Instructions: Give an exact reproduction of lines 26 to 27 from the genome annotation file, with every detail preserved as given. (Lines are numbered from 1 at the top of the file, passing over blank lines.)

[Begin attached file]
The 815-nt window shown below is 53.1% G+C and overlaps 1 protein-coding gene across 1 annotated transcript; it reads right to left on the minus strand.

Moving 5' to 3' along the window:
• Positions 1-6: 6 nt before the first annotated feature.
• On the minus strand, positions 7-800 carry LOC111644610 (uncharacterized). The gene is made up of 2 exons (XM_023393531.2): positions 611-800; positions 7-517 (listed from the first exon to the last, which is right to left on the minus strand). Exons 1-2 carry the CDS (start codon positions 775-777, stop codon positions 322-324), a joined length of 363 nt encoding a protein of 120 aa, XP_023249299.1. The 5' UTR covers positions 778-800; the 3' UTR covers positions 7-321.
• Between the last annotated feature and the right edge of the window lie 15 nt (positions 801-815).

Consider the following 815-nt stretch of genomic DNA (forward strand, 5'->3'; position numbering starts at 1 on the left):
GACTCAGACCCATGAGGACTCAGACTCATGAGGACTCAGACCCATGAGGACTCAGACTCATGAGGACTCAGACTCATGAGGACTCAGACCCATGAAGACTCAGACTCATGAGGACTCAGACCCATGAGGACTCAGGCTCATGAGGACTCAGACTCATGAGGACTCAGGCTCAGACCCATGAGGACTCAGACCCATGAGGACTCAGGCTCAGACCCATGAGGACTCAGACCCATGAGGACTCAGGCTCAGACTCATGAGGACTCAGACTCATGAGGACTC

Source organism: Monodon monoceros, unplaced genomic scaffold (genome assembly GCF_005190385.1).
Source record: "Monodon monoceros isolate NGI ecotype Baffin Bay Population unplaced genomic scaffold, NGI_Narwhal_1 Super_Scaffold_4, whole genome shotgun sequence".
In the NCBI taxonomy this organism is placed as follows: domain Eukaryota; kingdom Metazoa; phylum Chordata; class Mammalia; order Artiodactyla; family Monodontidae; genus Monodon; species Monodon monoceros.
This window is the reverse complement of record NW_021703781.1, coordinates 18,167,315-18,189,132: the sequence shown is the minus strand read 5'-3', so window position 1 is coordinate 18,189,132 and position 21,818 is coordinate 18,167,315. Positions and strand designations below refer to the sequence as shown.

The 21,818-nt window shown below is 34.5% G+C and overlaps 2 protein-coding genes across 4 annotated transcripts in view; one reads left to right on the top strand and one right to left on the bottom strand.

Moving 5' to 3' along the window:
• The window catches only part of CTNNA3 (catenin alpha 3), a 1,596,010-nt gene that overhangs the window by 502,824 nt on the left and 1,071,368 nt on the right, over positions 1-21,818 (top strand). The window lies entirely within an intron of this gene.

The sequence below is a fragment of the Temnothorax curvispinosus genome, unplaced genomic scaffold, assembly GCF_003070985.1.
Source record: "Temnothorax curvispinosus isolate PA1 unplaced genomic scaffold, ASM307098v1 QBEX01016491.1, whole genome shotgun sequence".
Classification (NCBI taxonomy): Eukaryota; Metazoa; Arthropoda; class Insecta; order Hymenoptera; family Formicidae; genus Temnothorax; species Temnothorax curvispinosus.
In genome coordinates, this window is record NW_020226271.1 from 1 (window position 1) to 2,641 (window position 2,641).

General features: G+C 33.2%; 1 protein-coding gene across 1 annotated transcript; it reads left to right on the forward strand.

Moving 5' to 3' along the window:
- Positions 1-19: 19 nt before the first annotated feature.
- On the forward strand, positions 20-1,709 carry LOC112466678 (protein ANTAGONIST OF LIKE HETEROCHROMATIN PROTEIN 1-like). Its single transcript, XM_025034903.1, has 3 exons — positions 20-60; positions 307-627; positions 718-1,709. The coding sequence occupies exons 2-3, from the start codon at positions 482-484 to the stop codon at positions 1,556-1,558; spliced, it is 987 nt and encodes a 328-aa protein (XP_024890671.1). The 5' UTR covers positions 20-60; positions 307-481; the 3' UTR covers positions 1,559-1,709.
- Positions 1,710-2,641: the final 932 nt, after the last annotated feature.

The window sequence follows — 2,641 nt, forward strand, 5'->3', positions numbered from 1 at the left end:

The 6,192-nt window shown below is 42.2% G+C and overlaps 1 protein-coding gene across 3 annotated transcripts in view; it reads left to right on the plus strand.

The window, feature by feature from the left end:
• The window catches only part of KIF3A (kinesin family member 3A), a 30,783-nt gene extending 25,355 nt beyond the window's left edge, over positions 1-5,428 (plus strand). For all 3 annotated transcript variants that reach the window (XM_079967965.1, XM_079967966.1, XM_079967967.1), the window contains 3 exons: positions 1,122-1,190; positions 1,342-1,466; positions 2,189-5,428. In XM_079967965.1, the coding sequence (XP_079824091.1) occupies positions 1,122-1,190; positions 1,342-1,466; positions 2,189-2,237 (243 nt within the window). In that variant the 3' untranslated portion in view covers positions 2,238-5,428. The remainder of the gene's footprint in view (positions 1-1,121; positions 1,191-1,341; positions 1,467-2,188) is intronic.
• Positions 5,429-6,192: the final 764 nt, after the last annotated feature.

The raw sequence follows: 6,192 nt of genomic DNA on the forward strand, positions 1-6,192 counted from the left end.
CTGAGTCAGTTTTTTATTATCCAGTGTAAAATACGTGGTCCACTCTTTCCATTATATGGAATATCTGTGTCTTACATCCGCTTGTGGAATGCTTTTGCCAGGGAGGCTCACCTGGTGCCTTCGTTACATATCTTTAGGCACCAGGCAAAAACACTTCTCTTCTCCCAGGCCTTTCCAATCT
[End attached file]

The window, feature by feature from the left end:
• The window catches only part of KIF3A (kinesin family member 3A), a 30,783-nt gene extending 25,355 nt beyond the window's left edge, over positions 1-5,428 (plus strand). For all 3 annotated transcript variants that reach the window (XM_079967965.1, XM_079967966.1, XM_079967967.1), the window contains 3 exons: positions 1,122-1,190; positions 1,342-1,466; positions 2,189-5,428. In XM_079967965.1, the coding sequence (XP_079824091.1) occupies positions 1,122-1,190; positions 1,342-1,466; positions 2,189-2,237 (243 nt within the window). In that variant the 3' untranslated portion in view covers positions 2,238-5,428. The remainder of the gene's footprint in view (positions 1-1,121; positions 1,191-1,341; positions 1,467-2,188) is intronic.